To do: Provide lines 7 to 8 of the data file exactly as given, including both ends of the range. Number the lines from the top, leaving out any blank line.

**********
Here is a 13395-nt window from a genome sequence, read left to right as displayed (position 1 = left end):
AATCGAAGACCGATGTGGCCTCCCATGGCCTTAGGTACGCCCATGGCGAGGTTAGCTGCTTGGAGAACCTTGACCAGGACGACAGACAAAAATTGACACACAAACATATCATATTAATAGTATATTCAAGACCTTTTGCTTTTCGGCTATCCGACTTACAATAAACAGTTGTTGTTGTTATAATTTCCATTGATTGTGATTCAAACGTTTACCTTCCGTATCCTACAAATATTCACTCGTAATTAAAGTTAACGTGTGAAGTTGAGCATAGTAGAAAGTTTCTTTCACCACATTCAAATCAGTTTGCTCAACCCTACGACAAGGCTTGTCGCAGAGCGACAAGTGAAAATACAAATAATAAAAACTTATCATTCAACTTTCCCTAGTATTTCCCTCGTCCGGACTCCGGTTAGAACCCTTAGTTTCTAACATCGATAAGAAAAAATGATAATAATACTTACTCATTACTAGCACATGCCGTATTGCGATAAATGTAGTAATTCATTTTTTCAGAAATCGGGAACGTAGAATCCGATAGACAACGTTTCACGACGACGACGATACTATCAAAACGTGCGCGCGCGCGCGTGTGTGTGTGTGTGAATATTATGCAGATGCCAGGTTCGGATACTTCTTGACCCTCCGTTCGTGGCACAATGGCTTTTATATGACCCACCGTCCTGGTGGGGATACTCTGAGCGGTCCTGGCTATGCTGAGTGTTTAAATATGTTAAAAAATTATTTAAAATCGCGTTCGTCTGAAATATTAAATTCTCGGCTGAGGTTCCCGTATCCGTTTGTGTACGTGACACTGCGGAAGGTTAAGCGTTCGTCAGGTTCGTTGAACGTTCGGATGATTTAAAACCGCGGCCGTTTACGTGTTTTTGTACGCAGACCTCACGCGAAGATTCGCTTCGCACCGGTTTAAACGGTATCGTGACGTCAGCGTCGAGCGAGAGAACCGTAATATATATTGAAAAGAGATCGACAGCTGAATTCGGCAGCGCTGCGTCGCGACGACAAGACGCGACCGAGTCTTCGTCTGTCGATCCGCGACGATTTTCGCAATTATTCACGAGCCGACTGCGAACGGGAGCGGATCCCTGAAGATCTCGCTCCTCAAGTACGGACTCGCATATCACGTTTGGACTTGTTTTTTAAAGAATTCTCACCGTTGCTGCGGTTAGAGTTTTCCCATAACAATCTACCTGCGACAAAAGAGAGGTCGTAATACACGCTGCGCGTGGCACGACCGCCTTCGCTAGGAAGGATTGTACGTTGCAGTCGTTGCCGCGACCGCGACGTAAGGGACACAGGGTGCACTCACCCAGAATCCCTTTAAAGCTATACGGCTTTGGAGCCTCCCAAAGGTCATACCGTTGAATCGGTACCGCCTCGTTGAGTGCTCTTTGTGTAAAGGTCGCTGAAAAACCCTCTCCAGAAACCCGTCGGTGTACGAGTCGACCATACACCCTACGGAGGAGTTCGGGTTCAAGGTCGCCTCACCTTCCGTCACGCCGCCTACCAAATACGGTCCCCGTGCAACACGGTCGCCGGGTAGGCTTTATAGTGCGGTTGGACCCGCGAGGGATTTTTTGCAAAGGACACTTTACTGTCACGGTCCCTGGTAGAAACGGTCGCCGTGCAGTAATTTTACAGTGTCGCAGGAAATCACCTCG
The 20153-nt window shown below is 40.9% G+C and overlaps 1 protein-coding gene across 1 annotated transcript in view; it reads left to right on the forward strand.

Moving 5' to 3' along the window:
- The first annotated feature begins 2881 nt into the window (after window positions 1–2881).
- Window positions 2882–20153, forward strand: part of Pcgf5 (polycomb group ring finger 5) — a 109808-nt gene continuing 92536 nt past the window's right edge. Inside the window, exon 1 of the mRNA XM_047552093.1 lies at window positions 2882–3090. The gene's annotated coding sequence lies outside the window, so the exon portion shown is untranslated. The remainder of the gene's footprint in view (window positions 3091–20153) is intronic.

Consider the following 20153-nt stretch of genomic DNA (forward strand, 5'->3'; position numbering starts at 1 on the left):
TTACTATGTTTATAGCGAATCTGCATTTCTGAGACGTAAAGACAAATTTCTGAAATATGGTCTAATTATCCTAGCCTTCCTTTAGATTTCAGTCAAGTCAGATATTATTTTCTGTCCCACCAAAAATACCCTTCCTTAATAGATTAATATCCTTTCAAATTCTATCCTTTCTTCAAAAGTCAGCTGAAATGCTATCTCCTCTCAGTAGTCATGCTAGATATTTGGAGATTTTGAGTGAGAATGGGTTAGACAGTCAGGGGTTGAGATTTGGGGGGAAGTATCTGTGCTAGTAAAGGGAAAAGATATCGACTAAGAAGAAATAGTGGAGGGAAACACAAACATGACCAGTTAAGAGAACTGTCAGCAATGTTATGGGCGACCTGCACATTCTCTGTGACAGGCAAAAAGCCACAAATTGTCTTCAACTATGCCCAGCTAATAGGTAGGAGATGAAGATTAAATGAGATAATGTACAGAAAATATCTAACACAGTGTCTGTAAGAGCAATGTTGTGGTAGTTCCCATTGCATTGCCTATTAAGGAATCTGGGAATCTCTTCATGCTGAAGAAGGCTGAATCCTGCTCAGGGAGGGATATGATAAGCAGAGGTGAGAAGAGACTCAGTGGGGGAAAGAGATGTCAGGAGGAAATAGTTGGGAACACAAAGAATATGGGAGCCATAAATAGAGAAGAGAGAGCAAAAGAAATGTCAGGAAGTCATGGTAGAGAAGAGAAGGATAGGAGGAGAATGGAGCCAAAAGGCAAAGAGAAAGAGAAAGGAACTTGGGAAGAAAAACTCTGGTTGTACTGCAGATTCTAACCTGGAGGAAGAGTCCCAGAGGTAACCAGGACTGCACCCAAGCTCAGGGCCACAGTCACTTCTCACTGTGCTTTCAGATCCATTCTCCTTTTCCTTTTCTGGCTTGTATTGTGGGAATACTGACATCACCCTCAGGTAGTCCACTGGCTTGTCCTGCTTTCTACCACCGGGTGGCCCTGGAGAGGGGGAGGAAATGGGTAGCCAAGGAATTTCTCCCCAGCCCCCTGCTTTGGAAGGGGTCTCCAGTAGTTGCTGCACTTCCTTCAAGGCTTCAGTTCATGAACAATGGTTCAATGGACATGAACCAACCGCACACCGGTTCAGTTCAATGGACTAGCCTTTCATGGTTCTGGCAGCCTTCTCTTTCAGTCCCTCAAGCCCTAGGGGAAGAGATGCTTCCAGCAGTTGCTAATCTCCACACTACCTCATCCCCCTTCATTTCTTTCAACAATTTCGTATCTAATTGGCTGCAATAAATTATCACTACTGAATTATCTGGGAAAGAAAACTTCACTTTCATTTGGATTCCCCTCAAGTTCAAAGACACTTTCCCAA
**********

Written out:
Consider the following 20153-nt stretch of genomic DNA (forward strand, 5'->3'; position numbering starts at 1 on the left):
TTACTATGTTTATAGCGAATCTGCATTTCTGAGACGTAAAGACAAATTTCTGAAATATGGTCTAATTATCCTAGCCTTCCTTTAGATTTCAGTCAAGTCAGATATTATTTTCTGTCCCACCAAAAATACCCTTCCTTAATAGATTAATATCCTTTCAAATTCTATCCTTTCTTCAAAAGTCAGCTGAAATGCTATCTCCTCTCAGTAGTCATGCTAGATATTTGGAGATTTTGAGTGAGAATGGGTTAGACAGTCAGGGGTTGAGATTTGGGGGGAAGTATCTGTGCTAGTAAAGGGAAAAGATATCGACTAAGAAGAAATAGTGGAGGGAAACACAAACATGACCAGTTAAGAGAACTGTCAGCAATGTTATGGGCGACCTGCACATTCTCTGTGACAGGCAAAAAGCCACAAATTGTCTTCAACTATGCCCAGCTAATAGGTAGGAGATGAAGATTAAATGAGATAATGTACAGAAAATATCTAACACAGTGTCTGTAAGAGCAATGTTGTGGTAGTTCCCATTGCATTGCCTATTAAGGAATCTGGGAATCTCTTCATGCTGAAGAAGGCTGAATCCTGCTCAGGGAGGGATATGATAAGCAGAGGTGAGAAGAGACTCAGTGGGGGAAAGAGATGTCAGGAGGAAATAGTTGGGAACACAAAGAATATGGGAGCCATAAATAGAGAAGAGAGAGCAAAAGAAATGTCAGGAAGTCATGGTAGAGAAGAGAAGGATAGGAGGAGAATGGAGCCAAAAGGCAAAGAGAAAGAGAAAGGAACTTGGGAAGAAAAACTCTGGTTGTACTGCAGATTCTAACCTGGAGGAAGAGTCCCAGAGGTAACCAGGACTGCACCCAAGCTCAGGGCCACAGTCACTTCTCACTGTGCTTTCAGATCCATTCTCCTTTTCCTTTTCTGGCTTGTATTGTGGGAATACTGACATCACCCTCAGGTAGTCCACTGGCTTGTCCTGCTTTCTACCACCGGGTGGCCCTGGAGAGGGGGAGGAAATGGGTAGCCAAGGAATTTCTCCCCAGCCCCCTGCTTTGGAAGGGGTCTCCAGTAGTTGCTGCACTTCCTTCAAGGCTTCAGTTCATGAACAATGGTTCAATGGACATGAACCAACCGCACACCGGTTCAGTTCAATGGACTAGCCTTTCATGGTTCTGGCAGCCTTCTCTTTCAGTCCCTCAAGCCCTAGGGGAAGAGATGCTTCCAGCAGTTGCTAATCTCCACACTACCTCATCCCCCTTCATTTCTTTCAACAATTTCGTATCTAATTGGCTGCAATAAATTATCACTACTGAATTATCTGGGAAAGAAAACTTCACTTTCATTTGGATTCCCCTCAAGTTCAAAGACACTTTCCCAA